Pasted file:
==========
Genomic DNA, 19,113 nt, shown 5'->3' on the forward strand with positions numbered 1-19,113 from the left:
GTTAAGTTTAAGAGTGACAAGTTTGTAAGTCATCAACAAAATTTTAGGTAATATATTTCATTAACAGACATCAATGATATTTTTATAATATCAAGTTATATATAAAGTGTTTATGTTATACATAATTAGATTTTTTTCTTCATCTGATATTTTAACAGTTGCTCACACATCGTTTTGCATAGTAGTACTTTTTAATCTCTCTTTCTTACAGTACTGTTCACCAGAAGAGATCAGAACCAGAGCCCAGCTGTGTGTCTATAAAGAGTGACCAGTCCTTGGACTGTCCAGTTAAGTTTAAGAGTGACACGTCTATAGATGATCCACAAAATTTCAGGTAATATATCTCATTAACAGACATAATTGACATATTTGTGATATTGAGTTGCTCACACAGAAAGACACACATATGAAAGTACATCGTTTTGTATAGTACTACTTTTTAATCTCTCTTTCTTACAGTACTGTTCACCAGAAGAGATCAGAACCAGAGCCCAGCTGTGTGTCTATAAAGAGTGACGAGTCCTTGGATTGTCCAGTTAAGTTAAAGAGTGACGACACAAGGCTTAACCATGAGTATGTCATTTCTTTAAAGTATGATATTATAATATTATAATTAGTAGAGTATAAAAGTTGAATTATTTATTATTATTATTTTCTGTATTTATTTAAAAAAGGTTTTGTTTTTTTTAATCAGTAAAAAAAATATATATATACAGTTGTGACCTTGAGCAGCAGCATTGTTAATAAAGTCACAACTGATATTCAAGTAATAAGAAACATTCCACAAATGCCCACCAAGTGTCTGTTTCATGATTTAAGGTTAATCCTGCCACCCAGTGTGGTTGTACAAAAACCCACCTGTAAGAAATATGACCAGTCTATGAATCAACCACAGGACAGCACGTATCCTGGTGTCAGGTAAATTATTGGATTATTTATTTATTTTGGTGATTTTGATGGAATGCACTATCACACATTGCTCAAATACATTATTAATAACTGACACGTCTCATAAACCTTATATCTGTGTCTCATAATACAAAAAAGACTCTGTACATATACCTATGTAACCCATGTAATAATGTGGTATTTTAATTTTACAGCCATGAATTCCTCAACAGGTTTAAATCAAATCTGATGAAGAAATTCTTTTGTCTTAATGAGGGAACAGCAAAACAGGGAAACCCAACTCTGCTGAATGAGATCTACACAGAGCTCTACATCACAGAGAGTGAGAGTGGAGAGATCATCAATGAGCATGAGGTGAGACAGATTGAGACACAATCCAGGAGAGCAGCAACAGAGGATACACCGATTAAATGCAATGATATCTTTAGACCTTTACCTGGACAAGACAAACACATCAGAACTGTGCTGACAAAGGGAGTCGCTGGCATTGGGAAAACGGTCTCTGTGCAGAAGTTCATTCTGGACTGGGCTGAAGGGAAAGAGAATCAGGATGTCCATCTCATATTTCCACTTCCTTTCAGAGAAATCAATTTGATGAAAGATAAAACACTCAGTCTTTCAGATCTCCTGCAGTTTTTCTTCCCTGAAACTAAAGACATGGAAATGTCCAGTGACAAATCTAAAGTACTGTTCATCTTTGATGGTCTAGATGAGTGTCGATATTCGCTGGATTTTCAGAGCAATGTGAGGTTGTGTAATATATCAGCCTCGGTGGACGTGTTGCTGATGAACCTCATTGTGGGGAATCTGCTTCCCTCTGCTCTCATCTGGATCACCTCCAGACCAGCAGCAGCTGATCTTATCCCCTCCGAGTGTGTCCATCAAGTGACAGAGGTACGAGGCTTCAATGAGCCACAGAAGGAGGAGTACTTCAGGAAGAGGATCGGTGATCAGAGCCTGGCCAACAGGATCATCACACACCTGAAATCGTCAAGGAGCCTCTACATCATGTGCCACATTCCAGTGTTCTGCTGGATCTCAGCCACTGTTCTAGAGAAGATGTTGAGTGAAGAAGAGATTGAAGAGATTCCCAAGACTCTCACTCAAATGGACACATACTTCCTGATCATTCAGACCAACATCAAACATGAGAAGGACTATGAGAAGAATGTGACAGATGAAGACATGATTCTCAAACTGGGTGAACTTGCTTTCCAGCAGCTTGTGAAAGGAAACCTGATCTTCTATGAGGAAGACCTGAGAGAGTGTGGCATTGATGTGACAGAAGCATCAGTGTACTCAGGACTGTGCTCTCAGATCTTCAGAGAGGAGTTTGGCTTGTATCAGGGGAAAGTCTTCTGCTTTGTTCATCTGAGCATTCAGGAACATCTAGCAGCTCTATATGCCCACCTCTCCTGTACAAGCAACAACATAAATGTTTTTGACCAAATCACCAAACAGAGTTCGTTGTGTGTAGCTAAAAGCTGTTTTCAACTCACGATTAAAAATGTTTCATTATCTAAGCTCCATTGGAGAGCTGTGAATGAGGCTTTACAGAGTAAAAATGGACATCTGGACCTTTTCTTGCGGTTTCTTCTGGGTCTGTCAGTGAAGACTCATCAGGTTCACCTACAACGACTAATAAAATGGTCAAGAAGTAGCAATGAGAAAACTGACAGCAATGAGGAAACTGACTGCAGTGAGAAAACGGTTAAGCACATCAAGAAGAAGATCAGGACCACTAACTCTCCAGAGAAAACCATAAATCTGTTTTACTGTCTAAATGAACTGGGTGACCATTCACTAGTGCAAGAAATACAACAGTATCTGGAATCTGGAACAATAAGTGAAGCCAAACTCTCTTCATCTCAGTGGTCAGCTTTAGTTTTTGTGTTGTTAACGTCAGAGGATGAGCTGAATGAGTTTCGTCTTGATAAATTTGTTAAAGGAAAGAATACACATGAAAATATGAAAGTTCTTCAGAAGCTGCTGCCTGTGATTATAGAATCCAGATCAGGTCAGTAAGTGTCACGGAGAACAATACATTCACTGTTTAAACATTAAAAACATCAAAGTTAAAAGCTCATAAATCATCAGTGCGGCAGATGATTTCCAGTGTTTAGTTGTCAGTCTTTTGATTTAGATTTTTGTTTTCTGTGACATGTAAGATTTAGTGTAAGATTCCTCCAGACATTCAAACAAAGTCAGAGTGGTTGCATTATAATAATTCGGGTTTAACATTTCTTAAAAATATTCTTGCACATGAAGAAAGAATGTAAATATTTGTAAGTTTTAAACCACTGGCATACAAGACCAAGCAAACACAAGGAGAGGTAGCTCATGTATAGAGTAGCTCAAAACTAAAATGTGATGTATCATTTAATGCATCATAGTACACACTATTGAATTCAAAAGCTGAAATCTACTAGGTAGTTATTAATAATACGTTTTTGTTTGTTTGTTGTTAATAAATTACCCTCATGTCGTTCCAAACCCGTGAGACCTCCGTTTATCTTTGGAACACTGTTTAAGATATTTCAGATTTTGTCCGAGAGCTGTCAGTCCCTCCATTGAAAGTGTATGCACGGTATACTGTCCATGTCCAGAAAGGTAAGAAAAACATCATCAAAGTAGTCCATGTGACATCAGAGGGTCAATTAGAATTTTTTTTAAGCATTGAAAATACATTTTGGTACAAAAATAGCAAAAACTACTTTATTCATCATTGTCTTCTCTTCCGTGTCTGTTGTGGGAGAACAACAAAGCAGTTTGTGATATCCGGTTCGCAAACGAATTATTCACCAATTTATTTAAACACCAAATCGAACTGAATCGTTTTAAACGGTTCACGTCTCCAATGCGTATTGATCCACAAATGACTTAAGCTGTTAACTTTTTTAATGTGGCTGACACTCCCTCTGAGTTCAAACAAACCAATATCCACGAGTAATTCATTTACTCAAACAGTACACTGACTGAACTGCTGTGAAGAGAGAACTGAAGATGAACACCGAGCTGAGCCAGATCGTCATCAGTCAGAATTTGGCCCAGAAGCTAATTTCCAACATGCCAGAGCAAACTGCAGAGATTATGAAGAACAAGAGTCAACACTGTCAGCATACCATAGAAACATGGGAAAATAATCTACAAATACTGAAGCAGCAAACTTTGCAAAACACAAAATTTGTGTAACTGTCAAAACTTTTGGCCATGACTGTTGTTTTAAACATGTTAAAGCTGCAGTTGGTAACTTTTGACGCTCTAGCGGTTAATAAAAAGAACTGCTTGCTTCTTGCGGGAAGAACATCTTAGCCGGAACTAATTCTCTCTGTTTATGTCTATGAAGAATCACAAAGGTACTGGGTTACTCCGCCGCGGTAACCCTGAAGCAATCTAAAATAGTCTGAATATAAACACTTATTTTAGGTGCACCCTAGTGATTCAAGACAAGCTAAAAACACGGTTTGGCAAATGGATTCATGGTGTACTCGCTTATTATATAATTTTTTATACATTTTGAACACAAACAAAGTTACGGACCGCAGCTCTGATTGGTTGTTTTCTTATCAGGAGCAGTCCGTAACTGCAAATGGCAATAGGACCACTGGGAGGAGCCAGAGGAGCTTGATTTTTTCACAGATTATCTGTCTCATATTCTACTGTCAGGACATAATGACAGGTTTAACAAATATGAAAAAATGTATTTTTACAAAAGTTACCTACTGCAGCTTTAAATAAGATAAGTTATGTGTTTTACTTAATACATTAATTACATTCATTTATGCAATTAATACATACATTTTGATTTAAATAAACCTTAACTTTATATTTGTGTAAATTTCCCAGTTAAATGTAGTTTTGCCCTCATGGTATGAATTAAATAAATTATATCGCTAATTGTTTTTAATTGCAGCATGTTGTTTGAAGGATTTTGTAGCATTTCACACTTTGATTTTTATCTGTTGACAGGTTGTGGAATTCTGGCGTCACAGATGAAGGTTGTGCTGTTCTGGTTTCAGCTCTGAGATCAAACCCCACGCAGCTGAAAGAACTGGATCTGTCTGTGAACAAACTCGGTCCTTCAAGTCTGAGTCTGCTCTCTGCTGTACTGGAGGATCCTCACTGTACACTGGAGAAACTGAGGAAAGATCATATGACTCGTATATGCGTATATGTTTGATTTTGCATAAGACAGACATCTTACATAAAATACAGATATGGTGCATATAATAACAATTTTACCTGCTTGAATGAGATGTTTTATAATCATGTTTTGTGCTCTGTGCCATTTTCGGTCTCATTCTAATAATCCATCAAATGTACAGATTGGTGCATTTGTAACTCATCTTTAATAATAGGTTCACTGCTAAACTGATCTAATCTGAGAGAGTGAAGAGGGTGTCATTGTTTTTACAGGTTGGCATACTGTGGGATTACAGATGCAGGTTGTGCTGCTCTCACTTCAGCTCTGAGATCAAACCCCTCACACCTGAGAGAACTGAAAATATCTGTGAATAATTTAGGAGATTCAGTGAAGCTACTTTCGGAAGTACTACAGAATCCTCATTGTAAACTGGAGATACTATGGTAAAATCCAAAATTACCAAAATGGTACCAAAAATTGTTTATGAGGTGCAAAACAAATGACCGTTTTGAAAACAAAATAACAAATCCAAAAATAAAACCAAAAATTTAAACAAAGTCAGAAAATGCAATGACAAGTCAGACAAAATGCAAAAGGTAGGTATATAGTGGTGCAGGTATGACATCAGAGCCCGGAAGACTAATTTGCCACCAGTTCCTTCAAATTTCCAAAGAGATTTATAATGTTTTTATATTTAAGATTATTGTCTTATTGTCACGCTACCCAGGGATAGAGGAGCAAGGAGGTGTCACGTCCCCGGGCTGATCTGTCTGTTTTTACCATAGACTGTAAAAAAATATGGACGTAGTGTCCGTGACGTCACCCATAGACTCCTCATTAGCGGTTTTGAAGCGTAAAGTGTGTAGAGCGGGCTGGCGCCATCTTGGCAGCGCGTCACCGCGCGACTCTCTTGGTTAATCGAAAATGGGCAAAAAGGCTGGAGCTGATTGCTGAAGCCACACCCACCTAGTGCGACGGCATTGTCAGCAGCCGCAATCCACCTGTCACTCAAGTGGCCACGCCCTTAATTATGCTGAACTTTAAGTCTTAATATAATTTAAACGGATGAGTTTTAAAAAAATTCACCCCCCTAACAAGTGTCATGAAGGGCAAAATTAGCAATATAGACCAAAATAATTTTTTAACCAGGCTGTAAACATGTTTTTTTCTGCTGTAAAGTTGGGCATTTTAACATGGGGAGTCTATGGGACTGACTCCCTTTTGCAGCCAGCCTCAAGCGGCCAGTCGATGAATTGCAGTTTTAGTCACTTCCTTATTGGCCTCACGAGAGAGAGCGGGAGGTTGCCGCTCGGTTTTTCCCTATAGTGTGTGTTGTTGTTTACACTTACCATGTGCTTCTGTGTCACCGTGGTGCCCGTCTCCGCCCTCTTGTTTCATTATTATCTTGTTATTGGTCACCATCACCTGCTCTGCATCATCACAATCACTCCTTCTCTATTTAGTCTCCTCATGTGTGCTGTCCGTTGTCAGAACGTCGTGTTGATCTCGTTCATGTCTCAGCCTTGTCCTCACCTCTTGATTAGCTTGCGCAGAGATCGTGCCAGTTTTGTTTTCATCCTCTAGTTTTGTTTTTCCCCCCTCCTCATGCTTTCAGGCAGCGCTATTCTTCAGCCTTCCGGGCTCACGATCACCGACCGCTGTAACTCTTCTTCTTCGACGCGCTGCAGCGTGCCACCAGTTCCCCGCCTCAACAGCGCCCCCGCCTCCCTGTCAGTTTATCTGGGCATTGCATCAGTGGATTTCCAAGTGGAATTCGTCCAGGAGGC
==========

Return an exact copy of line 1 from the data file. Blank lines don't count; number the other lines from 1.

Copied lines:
Genomic DNA, 19,113 nt, shown 5'->3' on the forward strand with positions numbered 1-19,113 from the left: